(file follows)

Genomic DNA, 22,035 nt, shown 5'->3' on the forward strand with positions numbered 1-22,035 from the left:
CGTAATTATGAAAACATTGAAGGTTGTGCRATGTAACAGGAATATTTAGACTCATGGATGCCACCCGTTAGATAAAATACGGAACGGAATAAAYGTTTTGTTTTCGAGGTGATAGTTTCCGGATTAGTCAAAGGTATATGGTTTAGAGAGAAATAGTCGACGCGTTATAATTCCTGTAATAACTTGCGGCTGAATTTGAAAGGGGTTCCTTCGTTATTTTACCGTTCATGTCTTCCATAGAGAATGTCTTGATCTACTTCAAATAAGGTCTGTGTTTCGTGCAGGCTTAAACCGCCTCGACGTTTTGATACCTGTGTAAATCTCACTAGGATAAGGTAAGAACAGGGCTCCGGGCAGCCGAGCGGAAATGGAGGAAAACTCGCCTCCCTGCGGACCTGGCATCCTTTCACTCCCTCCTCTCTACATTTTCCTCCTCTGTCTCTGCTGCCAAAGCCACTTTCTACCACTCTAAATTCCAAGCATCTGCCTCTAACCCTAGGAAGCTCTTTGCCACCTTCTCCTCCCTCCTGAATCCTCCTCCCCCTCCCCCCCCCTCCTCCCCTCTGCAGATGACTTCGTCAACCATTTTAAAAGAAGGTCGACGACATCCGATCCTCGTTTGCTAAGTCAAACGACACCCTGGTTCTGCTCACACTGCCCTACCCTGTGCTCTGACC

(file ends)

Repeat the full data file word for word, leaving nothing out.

Genomic DNA, 22,035 nt, shown 5'->3' on the forward strand with positions numbered 1-22,035 from the left:
CGTAATTATGAAAACATTGAAGGTTGTGCRATGTAACAGGAATATTTAGACTCATGGATGCCACCCGTTAGATAAAATACGGAACGGAATAAAYGTTTTGTTTTCGAGGTGATAGTTTCCGGATTAGTCAAAGGTATATGGTTTAGAGAGAAATAGTCGACGCGTTATAATTCCTGTAATAACTTGCGGCTGAATTTGAAAGGGGTTCCTTCGTTATTTTACCGTTCATGTCTTCCATAGAGAATGTCTTGATCTACTTCAAATAAGGTCTGTGTTTCGTGCAGGCTTAAACCGCCTCGACGTTTTGATACCTGTGTAAATCTCACTAGGATAAGGTAAGAACAGGGCTCCGGGCAGCCGAGCGGAAATGGAGGAAAACTCGCCTCCCTGCGGACCTGGCATCCTTTCACTCCCTCCTCTCTACATTTTCCTCCTCTGTCTCTGCTGCCAAAGCCACTTTCTACCACTCTAAATTCCAAGCATCTGCCTCTAACCCTAGGAAGCTCTTTGCCACCTTCTCCTCCCTCCTGAATCCTCCTCCCCCTCCCCCCCCCTCCTCCCCTCTGCAGATGACTTCGTCAACCATTTTAAAAGAAGGTCGACGACATCCGATCCTCGTTTGCTAAGTCAAACGACACCCTGGTTCTGCTCACACTGCCCTACCCTGTGCTCTGACC